Anyone who reads this blog regularly knows that the evidence for Suboxone has been oversold and that it often does not address the real-world goals of most addicts or families. They want recovery–a restoration to wholeness and full participation in all spheres of life over the rest of their lifespan. The evidence base for maintenance drugs tends to focus on short term outcomes and on reductions in overdose, disease transmission and criminal justice involvement.
That said, I’ve made it plain that I’m not interested in taking options away from patients, especially well-informed patients.
Along comes this news that the new drug czar is going to require drug courts receiving federal funds allow the use of maintenance drugs. (Under the headline. “Wonder Drug” at Slate.)
It’s got maintenance treatment and harm reduction advocates whoop-whoop-ing. It’s got abstinence-based recovery advocates concerned.
The article begs a lot of questions. For example,
- If “doctors and scientists view [these drugs] as the most effective care for opioid addicts”, why aren’t more doctors willing to prescribe it? And, why don’t they use these drugs with their addicted colleagues?
- Why do the authors fail to acknowledge the longer term studies that find poor retention of patients on Suboxone? (Here, here, here, here and here.)
- How did these “medications, when combined with other behavioral supports” become “the standard of care for the treatment of opiate addiction” when studies have found that people on maintenance medications do not benefit from additional behavioral therapy? (Here, here, here and here.)
However, as a policy matter, given the context within the field, this move makes sense.
Drug courts have sought more than reduced criminal activity. They’ve looked for the same kind of transformational recovery that families often seek. Maybe it’s appropriate for the feds to take these steps. I don’t have any strong feelings about it.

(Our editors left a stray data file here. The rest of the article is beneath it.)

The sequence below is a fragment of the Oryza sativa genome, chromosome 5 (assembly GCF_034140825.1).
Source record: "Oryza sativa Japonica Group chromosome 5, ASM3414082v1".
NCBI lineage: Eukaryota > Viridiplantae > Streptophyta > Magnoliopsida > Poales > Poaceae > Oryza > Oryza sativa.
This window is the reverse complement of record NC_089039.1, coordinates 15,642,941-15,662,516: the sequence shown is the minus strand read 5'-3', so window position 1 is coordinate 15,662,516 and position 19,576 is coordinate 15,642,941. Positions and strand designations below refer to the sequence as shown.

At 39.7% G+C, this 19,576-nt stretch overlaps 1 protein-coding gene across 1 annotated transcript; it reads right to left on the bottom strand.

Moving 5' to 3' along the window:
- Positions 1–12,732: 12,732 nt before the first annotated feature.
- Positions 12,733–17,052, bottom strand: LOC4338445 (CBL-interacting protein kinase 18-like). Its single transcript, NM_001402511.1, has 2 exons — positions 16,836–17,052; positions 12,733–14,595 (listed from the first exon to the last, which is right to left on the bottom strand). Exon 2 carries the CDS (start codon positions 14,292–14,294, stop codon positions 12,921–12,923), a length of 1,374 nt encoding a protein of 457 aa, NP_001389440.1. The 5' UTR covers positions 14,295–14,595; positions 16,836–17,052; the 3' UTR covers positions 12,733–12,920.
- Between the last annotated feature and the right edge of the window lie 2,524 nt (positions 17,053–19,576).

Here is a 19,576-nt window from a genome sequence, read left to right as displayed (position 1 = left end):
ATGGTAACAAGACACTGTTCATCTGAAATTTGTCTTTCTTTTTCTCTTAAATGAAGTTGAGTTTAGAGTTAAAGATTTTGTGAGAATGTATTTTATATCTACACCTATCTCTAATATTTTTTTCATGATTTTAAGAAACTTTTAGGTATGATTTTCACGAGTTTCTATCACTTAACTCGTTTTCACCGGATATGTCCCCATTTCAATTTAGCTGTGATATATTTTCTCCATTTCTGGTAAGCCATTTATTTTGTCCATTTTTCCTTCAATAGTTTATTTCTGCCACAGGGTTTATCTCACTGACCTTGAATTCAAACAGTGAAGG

However, this is going to be a very good opportunity to learn a lot about the effectiveness of Suboxone over 12 to 24 months.
- What will happen when you prescribe it to patients who are in a system that provides long term and robust recovery monitoring with enforced abstinence from illicit drugs and participation in behavioral treatment/support?
- Will patients want to stay on the drug?
- If not, will courts treat the decision to discontinue maintenance as non-compliance with treatment?
- How will improvements in quality of life measures for these participants compare to other participants?
- Will they experience the same benefits from the behavioral interventions that other participants do?
3 thoughts on “Drug courts and the “wonder drug””
Suboxone is a “wonder drug’ when used properly, many addicts talk an inexperienced Dr into giving them high doses of Suboxone when only small doses are needed to get an addict through the withdrawal and craving phases. Opiate naïve patients who only have experience with vicodin and such weaker opiates don’t need to be dosed with Suboxone to the point of intoxication. Tight supervision is needed to make Subioxone a tool to freedom from active use. I had a fifteen year addiction to progressively stronger opiates ending with Fentanyl and if not for Suboxone and an attentive Dr I don’t know if I could have gotten clean from abusing medication and remain clean today.
Buprenorphine continues to polarize & confound. But any dialogue on the stuff is good dialogue so thank you Jason! I have a video about bup on my Facebook page for Gammons Medical. It is long and dry video but it is a good overview of the basic attributes of buprenorphine.
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